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GOP legislators shrug off rock-bottom poll numbers

Speaker Kurt Zellers and Gov. Mark Dayton at the the 2012 legislative preview

MinnPost photo by Terry Gydesen

The poll numbers for the Minnesota Legislature, led by House Speaker Kurt Zellers, left, continue to fall, while numbers for Gov. Mark Dayton, right, are on the rise.

They don’t seem to take it personally.

Two recent polls show that Minnesotans have extremely low regard for the performance of state lawmakers.

Republican legislators, who control both houses, acknowledge the situation but tend to blame their low numbers on a long list of factors they say they have little control over. They cite everything from the national mood to the proliferation of highly partisan media alternatives, such as blogs and social media.

Here’s a look at their dismal job approval numbers – and why, surprisingly, many lawmakers don’t seem that concerned.

 A KSTP/USA poll released last week showed that just 17 percent of those polled approve of the work of the Legislature. That’s even lower than a late January Public Policy Polling survey that put Republicans lawmakers’ approval rating at 23 percent and DFLers’ approval rating at 31.

By contrast, both polls showed Gov. Mark Dayton’s approval rating above 50 percent and rising.

So how do our pols react to these numbers?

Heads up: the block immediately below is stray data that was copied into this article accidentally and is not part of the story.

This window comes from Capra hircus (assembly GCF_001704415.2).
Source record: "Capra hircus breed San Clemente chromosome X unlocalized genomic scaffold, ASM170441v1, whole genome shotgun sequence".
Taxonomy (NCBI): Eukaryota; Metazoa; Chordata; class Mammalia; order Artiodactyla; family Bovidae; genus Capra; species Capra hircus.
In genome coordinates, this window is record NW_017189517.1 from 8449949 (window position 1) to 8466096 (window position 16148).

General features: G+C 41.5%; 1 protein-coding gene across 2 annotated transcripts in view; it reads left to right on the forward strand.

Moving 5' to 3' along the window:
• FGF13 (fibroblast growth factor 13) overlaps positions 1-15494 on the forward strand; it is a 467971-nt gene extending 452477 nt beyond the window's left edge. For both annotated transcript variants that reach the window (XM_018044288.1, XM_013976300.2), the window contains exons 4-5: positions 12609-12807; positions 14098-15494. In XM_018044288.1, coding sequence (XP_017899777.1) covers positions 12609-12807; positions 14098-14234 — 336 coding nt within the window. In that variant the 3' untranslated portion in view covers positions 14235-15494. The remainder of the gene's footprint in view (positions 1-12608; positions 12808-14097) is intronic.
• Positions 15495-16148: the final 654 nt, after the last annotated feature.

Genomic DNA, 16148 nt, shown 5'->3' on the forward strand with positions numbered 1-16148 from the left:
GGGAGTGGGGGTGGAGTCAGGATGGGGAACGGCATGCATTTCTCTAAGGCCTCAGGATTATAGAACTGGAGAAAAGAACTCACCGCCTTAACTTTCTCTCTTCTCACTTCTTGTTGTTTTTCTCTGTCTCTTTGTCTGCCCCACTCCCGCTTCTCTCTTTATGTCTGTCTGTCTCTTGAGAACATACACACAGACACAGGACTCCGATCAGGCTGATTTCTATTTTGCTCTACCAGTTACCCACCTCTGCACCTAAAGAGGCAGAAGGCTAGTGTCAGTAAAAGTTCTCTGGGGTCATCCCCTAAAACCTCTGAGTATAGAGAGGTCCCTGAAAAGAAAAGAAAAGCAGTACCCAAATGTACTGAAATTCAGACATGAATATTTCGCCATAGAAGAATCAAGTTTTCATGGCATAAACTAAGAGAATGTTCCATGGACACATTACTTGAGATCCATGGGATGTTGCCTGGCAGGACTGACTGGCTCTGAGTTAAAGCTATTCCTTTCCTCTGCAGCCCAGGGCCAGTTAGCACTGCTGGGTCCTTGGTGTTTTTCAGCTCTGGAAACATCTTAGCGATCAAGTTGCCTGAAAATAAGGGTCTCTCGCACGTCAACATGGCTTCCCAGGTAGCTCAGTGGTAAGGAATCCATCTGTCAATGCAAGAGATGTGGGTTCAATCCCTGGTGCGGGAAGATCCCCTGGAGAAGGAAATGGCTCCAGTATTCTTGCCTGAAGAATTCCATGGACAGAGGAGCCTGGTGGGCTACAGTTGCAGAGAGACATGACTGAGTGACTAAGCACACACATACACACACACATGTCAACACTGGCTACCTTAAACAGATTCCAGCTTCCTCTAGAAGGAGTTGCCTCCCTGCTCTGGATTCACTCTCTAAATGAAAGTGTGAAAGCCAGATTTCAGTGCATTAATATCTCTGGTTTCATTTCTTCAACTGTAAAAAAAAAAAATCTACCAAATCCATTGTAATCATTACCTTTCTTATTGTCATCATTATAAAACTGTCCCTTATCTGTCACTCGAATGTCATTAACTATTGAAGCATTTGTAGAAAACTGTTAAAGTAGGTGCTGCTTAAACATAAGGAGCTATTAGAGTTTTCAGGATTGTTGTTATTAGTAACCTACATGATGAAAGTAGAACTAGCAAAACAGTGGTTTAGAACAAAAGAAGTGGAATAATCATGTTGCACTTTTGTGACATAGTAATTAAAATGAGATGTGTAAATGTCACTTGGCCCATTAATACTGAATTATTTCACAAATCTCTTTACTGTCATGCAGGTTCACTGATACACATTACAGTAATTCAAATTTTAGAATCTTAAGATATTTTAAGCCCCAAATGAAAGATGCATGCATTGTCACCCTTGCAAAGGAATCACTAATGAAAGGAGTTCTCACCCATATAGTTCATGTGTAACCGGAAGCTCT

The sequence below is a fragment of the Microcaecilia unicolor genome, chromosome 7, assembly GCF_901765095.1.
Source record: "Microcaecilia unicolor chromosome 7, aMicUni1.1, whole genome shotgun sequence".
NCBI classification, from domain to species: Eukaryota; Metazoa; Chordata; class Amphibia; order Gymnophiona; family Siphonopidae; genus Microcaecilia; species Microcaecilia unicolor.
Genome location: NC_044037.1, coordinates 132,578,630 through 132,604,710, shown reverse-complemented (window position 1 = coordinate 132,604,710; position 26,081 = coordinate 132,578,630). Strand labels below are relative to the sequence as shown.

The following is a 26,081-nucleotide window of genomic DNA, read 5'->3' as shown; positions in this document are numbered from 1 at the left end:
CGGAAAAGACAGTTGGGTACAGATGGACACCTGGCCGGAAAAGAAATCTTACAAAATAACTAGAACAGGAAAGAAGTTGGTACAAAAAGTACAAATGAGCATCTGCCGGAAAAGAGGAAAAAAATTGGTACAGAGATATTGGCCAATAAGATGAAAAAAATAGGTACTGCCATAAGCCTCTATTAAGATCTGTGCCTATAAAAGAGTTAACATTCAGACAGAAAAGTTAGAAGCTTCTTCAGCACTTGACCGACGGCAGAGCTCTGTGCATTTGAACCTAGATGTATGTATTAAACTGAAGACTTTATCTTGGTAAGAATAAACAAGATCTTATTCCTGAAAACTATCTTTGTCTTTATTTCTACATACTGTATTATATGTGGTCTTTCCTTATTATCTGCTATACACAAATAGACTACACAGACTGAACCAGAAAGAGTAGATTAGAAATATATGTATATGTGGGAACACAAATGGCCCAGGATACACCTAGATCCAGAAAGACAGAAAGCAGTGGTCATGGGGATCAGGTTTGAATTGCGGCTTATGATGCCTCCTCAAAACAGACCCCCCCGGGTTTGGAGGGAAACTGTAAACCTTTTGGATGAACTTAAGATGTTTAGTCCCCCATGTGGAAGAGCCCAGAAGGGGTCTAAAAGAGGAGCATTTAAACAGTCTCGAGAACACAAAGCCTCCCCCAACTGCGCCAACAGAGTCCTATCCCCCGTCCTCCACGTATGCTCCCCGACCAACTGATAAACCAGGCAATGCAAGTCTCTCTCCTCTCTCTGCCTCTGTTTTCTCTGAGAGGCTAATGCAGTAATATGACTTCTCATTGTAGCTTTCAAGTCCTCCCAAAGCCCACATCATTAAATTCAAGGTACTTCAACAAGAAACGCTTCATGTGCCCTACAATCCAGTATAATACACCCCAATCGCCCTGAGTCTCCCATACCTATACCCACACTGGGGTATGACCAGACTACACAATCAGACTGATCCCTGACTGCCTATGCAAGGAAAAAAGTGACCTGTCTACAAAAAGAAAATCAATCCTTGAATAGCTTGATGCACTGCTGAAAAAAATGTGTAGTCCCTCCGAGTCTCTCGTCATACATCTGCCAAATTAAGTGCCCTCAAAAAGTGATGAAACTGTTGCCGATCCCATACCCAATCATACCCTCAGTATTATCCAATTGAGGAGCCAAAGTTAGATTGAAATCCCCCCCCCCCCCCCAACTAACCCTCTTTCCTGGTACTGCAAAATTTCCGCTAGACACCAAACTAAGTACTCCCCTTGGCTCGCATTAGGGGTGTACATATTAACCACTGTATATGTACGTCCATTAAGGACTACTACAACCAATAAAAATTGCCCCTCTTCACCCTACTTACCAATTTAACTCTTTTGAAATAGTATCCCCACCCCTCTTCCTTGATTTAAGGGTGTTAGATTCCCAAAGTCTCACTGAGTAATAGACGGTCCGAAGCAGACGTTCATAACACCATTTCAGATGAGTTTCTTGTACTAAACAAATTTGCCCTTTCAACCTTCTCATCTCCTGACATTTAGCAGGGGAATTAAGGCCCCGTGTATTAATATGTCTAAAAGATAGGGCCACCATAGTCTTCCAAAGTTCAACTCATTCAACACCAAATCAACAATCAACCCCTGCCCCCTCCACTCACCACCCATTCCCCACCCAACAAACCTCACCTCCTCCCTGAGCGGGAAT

On the surface, Dayton seems to almost brush them off.

His approval numbers are nice, he said, “but a poll is like perfume. It’s good to take a whiff of it but don’t swallow it.’

Nonetheless, those approval/disapproval numbers may help explain the muscular language the governor has used recently in talking about the GOP-dominated Legislature. (“Not fit to lead.” “They’re siding with mostly wrong-doers.” Etc.)

But what of the Republicans? Doesn’t even a whiff of these numbers cause them concern about their ability to stay in the majority?

GOP leader not concerned

House Speaker Kurt Zellers says he’s not really concerned and cites a common political view: “Everybody loves their own congressman or legislator, but not the institution.

There likely is some truth to that statement, which was repeated by a number of state legislators who were asked about their in-the-tank approval ratings.

More than a decade ago, Rutgers political scientist Alan Rosenthal noted in his book “Decline of Representative Democracy’’ that “Americans do not care for disagreement, negotiation, compromise, the role of political parties or the influence of interest groups.”

At both the national and state levels, that pretty much sums up the political situation of lawmakers at all levels.

And certainly, negative views of state legislatures are not unusual. A 2009 study by University of Missouri political scientists found that citizens in only five states — Alaska, Idaho, North Dakota, Utah and Wyoming — viewed their legislatures favorably.

The overall approval rating of state legislatures in that study was 35 percent, but currently the Minnesota Legislature is running half of that.